Saturday 22 February 2014

Little India Riot COI: Day 3

Riot police not often deployed in Little India due to falling crime
By Walter Sim, The Straits Times, 22 Feb 2014

TROOPS from the Special Operations Command (SOC) - more commonly known as the "riot police" - have not been frequently deployed in Little India due to the area's falling crime rate.

There is also a need to prioritise the deployment of this limited resource, which also performs security and anti-terrorism patrols elsewhere, said Deputy Commissioner of Police T. Raja Kumar yesterday.

Mr Raja Kumar is the first police witness to testify at the public hearing convened to look into the Dec 8 riot in Little India.

He was responding to a question by the Committee of Inquiry as to why SOC troops were being deployed in places like Boat Quay and City Hall, instead of an area like Little India where foreign workers have had a reputation of getting drunk.

The Maria Hertogh riots in 1950 led to the formation of police riot squads, the predecessor of the SOC, to deal with public order disturbances, said Mr Raja Kumar.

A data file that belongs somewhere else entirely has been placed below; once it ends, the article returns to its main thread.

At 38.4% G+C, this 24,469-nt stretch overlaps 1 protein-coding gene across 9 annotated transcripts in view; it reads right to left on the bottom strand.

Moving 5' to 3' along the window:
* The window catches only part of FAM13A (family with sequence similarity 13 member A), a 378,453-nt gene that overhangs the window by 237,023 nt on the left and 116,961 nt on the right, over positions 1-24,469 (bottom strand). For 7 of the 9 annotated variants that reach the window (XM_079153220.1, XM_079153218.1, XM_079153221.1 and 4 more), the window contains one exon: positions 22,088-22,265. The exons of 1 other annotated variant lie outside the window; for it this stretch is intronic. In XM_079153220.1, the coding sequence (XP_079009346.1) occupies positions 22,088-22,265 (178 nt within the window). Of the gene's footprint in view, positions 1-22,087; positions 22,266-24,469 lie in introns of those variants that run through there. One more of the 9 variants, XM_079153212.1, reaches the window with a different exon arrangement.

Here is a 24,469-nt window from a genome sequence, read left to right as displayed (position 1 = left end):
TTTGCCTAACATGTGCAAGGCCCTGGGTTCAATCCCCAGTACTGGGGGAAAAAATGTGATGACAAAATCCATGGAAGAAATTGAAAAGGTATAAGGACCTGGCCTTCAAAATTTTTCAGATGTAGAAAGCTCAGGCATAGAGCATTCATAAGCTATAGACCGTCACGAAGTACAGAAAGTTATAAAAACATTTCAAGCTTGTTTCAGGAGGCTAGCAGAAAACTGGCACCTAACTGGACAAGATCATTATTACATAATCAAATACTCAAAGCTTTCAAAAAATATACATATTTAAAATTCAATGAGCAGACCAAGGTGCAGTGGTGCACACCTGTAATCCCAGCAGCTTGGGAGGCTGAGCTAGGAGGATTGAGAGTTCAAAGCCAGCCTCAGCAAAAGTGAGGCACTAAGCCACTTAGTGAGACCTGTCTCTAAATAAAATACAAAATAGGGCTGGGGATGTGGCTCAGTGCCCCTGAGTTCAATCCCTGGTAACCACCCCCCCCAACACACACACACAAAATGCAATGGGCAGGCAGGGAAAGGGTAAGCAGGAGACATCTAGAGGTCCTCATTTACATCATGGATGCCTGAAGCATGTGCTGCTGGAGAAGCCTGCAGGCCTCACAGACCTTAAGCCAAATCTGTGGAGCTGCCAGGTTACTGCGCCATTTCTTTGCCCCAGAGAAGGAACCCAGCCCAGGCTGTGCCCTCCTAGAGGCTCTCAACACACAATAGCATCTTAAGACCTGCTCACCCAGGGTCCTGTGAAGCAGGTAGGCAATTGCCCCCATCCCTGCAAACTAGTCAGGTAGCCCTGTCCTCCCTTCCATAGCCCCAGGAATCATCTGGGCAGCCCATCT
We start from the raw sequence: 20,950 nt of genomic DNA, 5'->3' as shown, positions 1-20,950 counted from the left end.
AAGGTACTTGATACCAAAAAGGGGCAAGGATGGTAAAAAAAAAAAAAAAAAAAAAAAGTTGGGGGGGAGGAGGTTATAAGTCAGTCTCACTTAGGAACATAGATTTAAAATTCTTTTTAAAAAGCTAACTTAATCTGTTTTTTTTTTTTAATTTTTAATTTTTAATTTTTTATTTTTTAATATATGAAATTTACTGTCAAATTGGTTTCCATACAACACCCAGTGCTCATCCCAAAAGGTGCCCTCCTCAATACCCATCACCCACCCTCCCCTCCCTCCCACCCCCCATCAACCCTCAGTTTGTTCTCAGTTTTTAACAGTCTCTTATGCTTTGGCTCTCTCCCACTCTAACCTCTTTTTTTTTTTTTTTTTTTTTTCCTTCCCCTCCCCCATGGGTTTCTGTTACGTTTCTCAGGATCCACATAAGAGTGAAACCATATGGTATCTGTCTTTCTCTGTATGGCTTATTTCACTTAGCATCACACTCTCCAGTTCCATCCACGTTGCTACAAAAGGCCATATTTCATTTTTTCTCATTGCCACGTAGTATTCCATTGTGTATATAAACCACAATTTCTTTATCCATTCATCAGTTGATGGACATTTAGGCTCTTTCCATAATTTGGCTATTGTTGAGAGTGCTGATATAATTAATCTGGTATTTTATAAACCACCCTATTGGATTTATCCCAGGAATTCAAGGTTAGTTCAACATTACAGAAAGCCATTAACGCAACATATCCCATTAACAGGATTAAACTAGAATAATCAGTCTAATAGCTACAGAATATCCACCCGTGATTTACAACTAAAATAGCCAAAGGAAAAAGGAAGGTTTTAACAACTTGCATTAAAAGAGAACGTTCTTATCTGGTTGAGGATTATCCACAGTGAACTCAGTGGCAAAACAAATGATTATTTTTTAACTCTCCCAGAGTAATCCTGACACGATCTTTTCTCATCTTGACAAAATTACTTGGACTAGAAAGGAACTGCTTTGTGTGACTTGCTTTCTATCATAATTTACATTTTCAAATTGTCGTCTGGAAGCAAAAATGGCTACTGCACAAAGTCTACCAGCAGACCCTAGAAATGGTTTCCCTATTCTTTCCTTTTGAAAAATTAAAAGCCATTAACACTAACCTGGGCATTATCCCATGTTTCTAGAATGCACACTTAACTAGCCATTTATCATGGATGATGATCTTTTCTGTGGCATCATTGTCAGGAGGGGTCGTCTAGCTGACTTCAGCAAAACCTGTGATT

But the threat assessment in Little India "suggested that such a forward deployment (of the SOC) was not necessary".

The number of auxiliary police officers deployed in the area have almost doubled as well, from the "high 40s" in 2009 to 81 today.

More manpower had been channelled to Rochor Neighbourhood Police Centre, which serves the Indian ethnic enclave.

There is also a dedicated intelligence team that focuses on Little India, he said, adding that the foreign workers there have "by and large" been compliant.

In the midst of ramped-up enforcement, the crime situation in Little India has improved "quite significantly" in recent years, said Mr Raja Kumar.